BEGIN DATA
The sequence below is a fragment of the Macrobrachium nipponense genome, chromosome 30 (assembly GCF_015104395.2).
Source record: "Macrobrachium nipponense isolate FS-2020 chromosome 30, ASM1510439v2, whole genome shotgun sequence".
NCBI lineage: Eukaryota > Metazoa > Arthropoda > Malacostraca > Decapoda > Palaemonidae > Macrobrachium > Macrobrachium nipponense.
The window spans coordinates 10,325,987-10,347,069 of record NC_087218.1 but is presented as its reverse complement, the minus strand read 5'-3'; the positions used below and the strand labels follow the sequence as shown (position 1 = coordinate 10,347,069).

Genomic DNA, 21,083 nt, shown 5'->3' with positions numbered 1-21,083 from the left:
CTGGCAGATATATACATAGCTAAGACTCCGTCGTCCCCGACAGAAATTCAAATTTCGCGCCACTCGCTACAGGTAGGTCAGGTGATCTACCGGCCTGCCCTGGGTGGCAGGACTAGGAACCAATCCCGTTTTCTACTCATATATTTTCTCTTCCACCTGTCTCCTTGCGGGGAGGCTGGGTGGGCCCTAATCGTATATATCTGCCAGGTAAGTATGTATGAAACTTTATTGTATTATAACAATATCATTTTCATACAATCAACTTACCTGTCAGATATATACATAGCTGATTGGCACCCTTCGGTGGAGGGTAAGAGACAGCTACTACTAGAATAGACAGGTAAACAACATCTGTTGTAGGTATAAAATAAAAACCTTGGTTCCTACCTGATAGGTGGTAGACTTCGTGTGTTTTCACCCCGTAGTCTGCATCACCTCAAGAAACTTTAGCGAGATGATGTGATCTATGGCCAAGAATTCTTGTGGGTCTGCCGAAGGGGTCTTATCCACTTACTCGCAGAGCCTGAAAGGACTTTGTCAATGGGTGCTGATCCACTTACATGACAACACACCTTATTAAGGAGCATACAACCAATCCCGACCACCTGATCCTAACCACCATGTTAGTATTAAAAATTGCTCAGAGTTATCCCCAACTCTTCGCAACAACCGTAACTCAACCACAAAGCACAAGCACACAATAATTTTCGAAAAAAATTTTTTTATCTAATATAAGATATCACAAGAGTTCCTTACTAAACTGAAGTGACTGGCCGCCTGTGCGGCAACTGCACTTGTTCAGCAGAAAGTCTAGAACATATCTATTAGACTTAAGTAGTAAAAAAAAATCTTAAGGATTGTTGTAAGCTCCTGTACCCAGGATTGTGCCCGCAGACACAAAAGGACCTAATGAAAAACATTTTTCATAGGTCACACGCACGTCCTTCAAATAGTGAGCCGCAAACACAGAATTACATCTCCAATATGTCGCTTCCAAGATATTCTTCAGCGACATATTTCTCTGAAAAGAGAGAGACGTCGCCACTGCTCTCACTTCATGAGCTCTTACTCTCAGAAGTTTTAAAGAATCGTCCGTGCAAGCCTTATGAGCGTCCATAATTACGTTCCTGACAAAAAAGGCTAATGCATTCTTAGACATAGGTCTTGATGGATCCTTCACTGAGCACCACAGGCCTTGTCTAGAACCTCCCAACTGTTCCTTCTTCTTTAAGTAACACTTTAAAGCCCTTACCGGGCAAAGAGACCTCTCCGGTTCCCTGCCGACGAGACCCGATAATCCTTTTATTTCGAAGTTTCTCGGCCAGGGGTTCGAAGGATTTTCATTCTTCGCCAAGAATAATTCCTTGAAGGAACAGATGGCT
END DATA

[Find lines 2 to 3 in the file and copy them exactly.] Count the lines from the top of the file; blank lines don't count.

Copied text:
Source record: "Macrobrachium nipponense isolate FS-2020 chromosome 30, ASM1510439v2, whole genome shotgun sequence".
NCBI lineage: Eukaryota > Metazoa > Arthropoda > Malacostraca > Decapoda > Palaemonidae > Macrobrachium > Macrobrachium nipponense.